After a minute’s delay for another canvas slippage, evidenced by this weird sequence, Joshua’s body shots were starting to take a toll but Usyk always had a response.

Whether it was to clinch, return fire or score with a counter which snapped the two-time heavyweight champion’s head back, a back-and-forth round went the Ukrainian’s way.

Joshua’s best moments, and usyk’s demoralising response

Anthony Joshua punches Oleksandr Usyk during their World Heavyweight Championship fight during the Rage on the Red Sea Heavyweight Title Fight at...

Joshua’s body shots stung Usyk, who rallied in the tenth after finding himself in danger during R9

Round nine was where Joshua had his chance to finish the show.

More body work and better punch combinations hurt Usyk as he was pressed into the ropes, while Joshua threw furious punch flurries to continuously sting him in a frantic sequence.

Crucially though, he didn’t find that devastating final shot, and that only fired the champion up further to finish with a flourish.

He began the tenth brilliantly, with clubbing blows and stringing together sweeping combos – uppercuts, hooks and straight sharp shots – to the body and head, wobbling Joshua.

Despite stinging him back with a counter right, it was an exception to the rule during a round he was overwhelmed in, now static on his feet and a sitting duck for punishment.

Feinting, switching looks, jostling from side-to-side, Usyk’s elusiveness had demoralised Joshua by R11. Body shots might’ve hurt the champion but he was unmoved, shaking them off again and peppering him with more punches as R12 came.

Joshua needed a knockout to steal it, or so they thought. Wicked lefts, slippery counters and more beautiful combos put a bow on a bout Usyk deservedly won. It’ll unfortunately be overshadowed by the post-fight aftermath, but there’s nothing the Ukrainian can do about that.


Analysis, what’s next and addressing *that* speech

Enter caption here>> during the Rage on the Red Sea Heavyweight Title Fight at King Abdullah Sports City Arena on August 20, 2022 in Jeddah, Saudi...

Joshua and promoter Eddie Hearn during the post-fight press conference after AJ’s latest defeat

I said it in yesterday’s piece and I’ll reaffirm it now the outcome has been settled.

Hopefully tonight sets the wheels in motion for more activity atop a division which really needs more from its champions – like Usyk once did at cruiserweight – so Fury-Usyk should be next.

Besides a repackaged version of former champion Deontay Wilder – who returns Oct. 15 against Robert Helenius – how much he has left no-one truly knows, there’s no other options for Usyk.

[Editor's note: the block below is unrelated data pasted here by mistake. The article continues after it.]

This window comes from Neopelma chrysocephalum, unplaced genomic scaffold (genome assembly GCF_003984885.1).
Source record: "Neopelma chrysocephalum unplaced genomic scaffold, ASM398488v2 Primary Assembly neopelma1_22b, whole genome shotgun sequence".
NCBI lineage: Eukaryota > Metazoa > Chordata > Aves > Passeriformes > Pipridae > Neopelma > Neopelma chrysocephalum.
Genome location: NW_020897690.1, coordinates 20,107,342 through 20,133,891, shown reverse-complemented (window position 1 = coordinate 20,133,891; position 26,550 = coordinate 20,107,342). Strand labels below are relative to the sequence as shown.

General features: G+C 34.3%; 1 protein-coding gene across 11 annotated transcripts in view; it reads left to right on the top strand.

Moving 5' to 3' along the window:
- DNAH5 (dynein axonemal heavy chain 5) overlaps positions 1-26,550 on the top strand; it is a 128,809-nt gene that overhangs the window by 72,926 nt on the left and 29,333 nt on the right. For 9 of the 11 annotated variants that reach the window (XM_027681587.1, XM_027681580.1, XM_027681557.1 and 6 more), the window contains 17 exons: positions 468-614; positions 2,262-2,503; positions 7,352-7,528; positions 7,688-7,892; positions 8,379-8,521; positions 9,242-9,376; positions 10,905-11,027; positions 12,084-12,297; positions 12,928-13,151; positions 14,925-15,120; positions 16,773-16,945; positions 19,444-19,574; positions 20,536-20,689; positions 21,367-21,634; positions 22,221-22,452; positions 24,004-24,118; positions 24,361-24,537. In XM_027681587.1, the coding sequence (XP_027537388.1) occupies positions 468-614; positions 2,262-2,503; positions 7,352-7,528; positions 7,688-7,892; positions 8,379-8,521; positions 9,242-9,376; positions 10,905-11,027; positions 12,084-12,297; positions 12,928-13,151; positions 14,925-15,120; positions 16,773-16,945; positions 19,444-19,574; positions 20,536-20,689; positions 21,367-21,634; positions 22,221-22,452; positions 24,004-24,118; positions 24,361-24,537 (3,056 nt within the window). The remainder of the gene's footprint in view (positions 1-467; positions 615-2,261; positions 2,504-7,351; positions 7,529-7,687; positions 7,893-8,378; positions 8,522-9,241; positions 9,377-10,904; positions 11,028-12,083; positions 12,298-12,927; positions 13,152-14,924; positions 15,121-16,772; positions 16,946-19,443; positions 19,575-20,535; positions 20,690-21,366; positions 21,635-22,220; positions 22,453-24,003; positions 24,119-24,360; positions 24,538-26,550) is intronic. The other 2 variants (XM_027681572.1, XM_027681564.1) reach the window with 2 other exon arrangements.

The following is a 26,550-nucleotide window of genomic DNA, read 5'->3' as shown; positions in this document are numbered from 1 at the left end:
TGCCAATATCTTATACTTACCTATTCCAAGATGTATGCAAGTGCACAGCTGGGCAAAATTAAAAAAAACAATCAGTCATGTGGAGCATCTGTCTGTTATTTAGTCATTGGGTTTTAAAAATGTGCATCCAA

The Joyce-Parker winner will be Usyk’s WBO mandatory and theoretically makes sense but he’s already beaten the former during their days as amateurs and the latter? You’d have a hard time arguing he’d fare any better than Dereck Chisora or Joshua has managed over 24 rounds.

Elsewhere… it’s one thing that remains an unsolved mystery, how the British – fans and media alike – appear united in their burning desire to build the country’s athletes up and quickly bring them down once they’ve reached a certain height or success in that specific discipline.

It’s a phenomenon that doesn’t discriminate – you see it all the time – whether Marcus Rashford or Emma Raducanu, Ben Stokes or Lewis Hamilton, Joshua certainly isn’t immune either.

The criticism, memes and conspiracy theories were chaotic after Andy Ruiz stunned the world three years ago. How dare he celebrate so boldly after winning the rematch six months later?

When he lost to Usyk on home soil last year, similar treatment was afforded to the Olympic champion. Why would he – an athletic power puncher – be so naive to think he could outbox the former unified cruiserweight king, someone who had so much more pedigree by comparison?

He had to win this rematch here, otherwise he might as well retire right? What about all those muscles fit for a bodybuilder, surely just lose some weight and that’ll help his conditioning…

It was a well-intentioned yet poorly-timed post-fight outburst and one that had his critics licking their lips. Just showing passion? Signs of a mental breakdown, or something more sinister?

There’s a reason why combat sports and fight networks don’t tend to give the losing fighter much air time immediately after a fight – see Teofimo Lopez last year – among others.

Joshua, as a two-time world champion with a dedicated PR team, nice-guy image and sponsors aplenty, has earned the right to say a few gracious post-fight words. But there’s a time for everything. That wasn’t it. Not a four-minute monologue with tens of bemused eyes in the ring.

Picture source: Getty Images